But as a professor once told her, "Nothing you learn is ever wasted."
A few years ago, Baker’s past as a garbologist came up during a casual conversation with Margaret Stephens, an associate professor of Social Science at the College who specializes in environmental conservation and geography. The two found themselves discussing how The Garbage Project method could be used to teach research and analysis techniques to students in Stephens’ Earth Science 111 (Environmental Conservation) classes. Next thing she knew, Baker was lecturing Stephens’ class as they sorted through bags of trash that Baker and Stephens had carefully cleaned of any yucky stuff.
Students are given a recording form, similar to those used by the original Garbage Project, and asked to assign a code number to each box, can, bottle or carton based on what it once contained. They also are asked to record the type of food or product, the volume or weight capacity of the packaging and whether it is recyclable or not. Finally, they are asked to use the contents of the trash bag to create a profile of the household to which it belongs.
The process had a dramatic effect on the students, changing the way they shop and how they dispose of the resulting trash, Stephens said. "They often say, after doing this, that they have either begun to recycle or increased their recycling at home," Stephens said.
"The exercise is a fun way of engaging students in critical thinking, and it familiarizes them with different sources of information", Baker said. During their Professional Development Week seminar in January, Baker and Stephens encouraged their fellow professors to consider using similar methods as teaching tools.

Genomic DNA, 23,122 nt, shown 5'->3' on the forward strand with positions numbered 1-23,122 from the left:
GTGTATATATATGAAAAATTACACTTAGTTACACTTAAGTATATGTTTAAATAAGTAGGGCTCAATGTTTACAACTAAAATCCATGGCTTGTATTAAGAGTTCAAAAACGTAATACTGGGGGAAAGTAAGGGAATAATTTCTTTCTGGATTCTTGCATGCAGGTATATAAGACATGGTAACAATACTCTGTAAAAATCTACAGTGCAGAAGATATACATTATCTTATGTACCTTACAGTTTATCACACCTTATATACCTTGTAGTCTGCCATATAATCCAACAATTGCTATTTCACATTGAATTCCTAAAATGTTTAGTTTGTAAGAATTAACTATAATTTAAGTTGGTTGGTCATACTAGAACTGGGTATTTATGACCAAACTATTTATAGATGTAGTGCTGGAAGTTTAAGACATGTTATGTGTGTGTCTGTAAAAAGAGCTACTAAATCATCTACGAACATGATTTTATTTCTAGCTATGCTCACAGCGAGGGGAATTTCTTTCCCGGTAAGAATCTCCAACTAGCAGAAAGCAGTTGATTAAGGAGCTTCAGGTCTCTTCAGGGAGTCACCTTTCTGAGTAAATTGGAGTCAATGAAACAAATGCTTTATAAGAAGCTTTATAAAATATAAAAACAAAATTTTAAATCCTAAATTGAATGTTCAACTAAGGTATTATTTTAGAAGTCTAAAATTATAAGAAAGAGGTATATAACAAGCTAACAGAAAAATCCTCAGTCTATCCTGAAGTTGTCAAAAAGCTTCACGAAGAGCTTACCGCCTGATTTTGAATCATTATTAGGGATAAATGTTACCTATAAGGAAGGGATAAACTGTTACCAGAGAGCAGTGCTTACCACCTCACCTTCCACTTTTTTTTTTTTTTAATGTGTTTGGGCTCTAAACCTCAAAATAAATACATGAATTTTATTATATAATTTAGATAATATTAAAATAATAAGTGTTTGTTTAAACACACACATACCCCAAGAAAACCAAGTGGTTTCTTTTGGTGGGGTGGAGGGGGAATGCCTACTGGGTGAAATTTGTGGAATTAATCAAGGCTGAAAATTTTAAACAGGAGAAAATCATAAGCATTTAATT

Community College of Philadelphia’s men’s basketball team won the state championship for the third time in four years, defeating Potomac State College by a score of 97-83 in the Pennsylvania Collegiate Athletic Association (PCAA) state title game on Feb. 21.
Coach Robert "Dondi" DeShields was named PCAA coach of the year. This season, the Colonials were undefeated with a 20-0 record in the Eastern Pennsylvania Collegiate Conference (EPCC) and 34-1 overall. DeShields has compiled an amazing 280-69 overall record in his 10 seasons as head coach.
The Colonials had the home court advantage in the hard-fought game against taller and heavier players from Potomac State College of West Virginia University. "They were bigger than us by two to three inches in almost every position," said Ollie Johnson, the College’s director of Athletics.
Talent counted for more than size, however, as the Colonials’ 6-foot-4-inch freshman guard Rashaad Slappy scored 34 points and outgoing sophomore Tyrone Hill racked up 20 points and snagged 26 rebounds. Johnson described Slappy as "just an unbelievable offensive player who does everything well." After the game, Slappy celebrated the Colonials’ victory by cutting down the net and draping it around his neck.
Johnson said Hill, who is 6 feet 2 inches, played like he was 7-feet tall. "He has the ability to rebound the ball, which is a lost art," Johnson said of the junior, who played his last season in a Colonials uniform.
It was a brilliant comeback for the Colonials, who failed to make the state finals in 2009, after scoring back-to-back championships in the EPCC and the PCAA in 2007 and 2008. The consecutive championships were a historic first for the basketball team. DeShields set another precedent in 2007 when he became the first African American to be named EPCC coach of the year.